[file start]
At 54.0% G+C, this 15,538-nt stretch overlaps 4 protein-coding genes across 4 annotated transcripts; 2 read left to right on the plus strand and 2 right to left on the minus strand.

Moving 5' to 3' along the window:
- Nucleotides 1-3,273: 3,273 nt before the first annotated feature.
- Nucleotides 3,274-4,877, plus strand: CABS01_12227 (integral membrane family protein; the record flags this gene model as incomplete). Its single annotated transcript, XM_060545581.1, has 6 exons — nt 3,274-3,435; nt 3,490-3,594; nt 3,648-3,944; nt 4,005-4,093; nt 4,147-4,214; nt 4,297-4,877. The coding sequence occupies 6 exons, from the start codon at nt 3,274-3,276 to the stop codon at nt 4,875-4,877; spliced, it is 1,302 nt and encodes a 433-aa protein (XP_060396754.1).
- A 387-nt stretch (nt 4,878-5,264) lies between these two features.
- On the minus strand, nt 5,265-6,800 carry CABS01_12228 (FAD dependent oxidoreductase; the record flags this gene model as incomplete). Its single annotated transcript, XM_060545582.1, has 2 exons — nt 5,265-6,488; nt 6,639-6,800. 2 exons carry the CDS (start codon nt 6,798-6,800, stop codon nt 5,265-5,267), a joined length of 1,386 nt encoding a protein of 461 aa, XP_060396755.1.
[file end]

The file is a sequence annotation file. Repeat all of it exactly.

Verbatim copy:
At 54.0% G+C, this 15,538-nt stretch overlaps 4 protein-coding genes across 4 annotated transcripts; 2 read left to right on the plus strand and 2 right to left on the minus strand.

Moving 5' to 3' along the window:
- Nucleotides 1-3,273: 3,273 nt before the first annotated feature.
- Nucleotides 3,274-4,877, plus strand: CABS01_12227 (integral membrane family protein; the record flags this gene model as incomplete). Its single annotated transcript, XM_060545581.1, has 6 exons — nt 3,274-3,435; nt 3,490-3,594; nt 3,648-3,944; nt 4,005-4,093; nt 4,147-4,214; nt 4,297-4,877. The coding sequence occupies 6 exons, from the start codon at nt 3,274-3,276 to the stop codon at nt 4,875-4,877; spliced, it is 1,302 nt and encodes a 433-aa protein (XP_060396754.1).
- A 387-nt stretch (nt 4,878-5,264) lies between these two features.
- On the minus strand, nt 5,265-6,800 carry CABS01_12228 (FAD dependent oxidoreductase; the record flags this gene model as incomplete). Its single annotated transcript, XM_060545582.1, has 2 exons — nt 5,265-6,488; nt 6,639-6,800. 2 exons carry the CDS (start codon nt 6,798-6,800, stop codon nt 5,265-5,267), a joined length of 1,386 nt encoding a protein of 461 aa, XP_060396755.1.